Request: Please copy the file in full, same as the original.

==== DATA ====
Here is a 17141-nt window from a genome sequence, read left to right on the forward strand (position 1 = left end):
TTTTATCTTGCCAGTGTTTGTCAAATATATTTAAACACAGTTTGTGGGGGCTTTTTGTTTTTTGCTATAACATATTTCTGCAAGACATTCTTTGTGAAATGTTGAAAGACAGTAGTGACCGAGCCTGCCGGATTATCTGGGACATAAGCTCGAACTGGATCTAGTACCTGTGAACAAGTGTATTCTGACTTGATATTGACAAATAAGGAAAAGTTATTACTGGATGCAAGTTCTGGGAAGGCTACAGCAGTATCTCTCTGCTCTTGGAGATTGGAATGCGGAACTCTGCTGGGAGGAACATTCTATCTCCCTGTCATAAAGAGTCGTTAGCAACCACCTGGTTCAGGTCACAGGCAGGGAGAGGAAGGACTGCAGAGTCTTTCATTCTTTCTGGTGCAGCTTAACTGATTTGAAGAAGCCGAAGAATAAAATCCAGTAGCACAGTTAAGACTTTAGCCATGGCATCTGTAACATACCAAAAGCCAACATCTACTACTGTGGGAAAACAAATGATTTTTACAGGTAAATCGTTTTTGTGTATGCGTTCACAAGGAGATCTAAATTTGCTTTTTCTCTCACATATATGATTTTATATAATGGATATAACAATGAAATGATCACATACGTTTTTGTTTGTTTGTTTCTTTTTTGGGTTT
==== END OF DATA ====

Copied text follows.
Here is a 17141-nt window from a genome sequence, read left to right on the forward strand (position 1 = left end):
TTTTATCTTGCCAGTGTTTGTCAAATATATTTAAACACAGTTTGTGGGGGCTTTTTGTTTTTTGCTATAACATATTTCTGCAAGACATTCTTTGTGAAATGTTGAAAGACAGTAGTGACCGAGCCTGCCGGATTATCTGGGACATAAGCTCGAACTGGATCTAGTACCTGTGAACAAGTGTATTCTGACTTGATATTGACAAATAAGGAAAAGTTATTACTGGATGCAAGTTCTGGGAAGGCTACAGCAGTATCTCTCTGCTCTTGGAGATTGGAATGCGGAACTCTGCTGGGAGGAACATTCTATCTCCCTGTCATAAAGAGTCGTTAGCAACCACCTGGTTCAGGTCACAGGCAGGGAGAGGAAGGACTGCAGAGTCTTTCATTCTTTCTGGTGCAGCTTAACTGATTTGAAGAAGCCGAAGAATAAAATCCAGTAGCACAGTTAAGACTTTAGCCATGGCATCTGTAACATACCAAAAGCCAACATCTACTACTGTGGGAAAACAAATGATTTTTACAGGTAAATCGTTTTTGTGTATGCGTTCACAAGGAGATCTAAATTTGCTTTTTCTCTCACATATATGATTTTATATAATGGATATAACAATGAAATGATCACATACGTTTTTGTTTGTTTGTTTCTTTTTTGGGTTT